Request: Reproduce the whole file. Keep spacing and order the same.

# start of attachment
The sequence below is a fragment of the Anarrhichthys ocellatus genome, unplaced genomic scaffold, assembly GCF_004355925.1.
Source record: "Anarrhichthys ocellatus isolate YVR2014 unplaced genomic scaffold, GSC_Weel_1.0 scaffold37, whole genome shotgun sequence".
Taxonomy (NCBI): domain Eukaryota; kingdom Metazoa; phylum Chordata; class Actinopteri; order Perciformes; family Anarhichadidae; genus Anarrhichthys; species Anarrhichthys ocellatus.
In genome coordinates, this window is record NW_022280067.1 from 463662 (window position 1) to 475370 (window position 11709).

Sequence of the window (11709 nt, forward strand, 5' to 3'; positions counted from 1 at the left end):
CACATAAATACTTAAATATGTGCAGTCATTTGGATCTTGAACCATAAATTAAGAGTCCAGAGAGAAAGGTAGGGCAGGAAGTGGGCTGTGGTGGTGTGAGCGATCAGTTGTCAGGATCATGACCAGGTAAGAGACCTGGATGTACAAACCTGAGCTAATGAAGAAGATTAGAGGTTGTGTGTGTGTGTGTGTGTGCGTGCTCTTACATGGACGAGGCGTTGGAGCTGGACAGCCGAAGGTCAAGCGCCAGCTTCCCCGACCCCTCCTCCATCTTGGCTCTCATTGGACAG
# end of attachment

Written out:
The sequence below is a fragment of the Anarrhichthys ocellatus genome, unplaced genomic scaffold, assembly GCF_004355925.1.
Source record: "Anarrhichthys ocellatus isolate YVR2014 unplaced genomic scaffold, GSC_Weel_1.0 scaffold37, whole genome shotgun sequence".
Taxonomy (NCBI): domain Eukaryota; kingdom Metazoa; phylum Chordata; class Actinopteri; order Perciformes; family Anarhichadidae; genus Anarrhichthys; species Anarrhichthys ocellatus.
In genome coordinates, this window is record NW_022280067.1 from 463662 (window position 1) to 475370 (window position 11709).

Sequence of the window (11709 nt, forward strand, 5' to 3'; positions counted from 1 at the left end):
CACATAAATACTTAAATATGTGCAGTCATTTGGATCTTGAACCATAAATTAAGAGTCCAGAGAGAAAGGTAGGGCAGGAAGTGGGCTGTGGTGGTGTGAGCGATCAGTTGTCAGGATCATGACCAGGTAAGAGACCTGGATGTACAAACCTGAGCTAATGAAGAAGATTAGAGGTTGTGTGTGTGTGTGTGTGTGCGTGCTCTTACATGGACGAGGCGTTGGAGCTGGACAGCCGAAGGTCAAGCGCCAGCTTCCCCGACCCCTCCTCCATCTTGGCTCTCATTGGACAG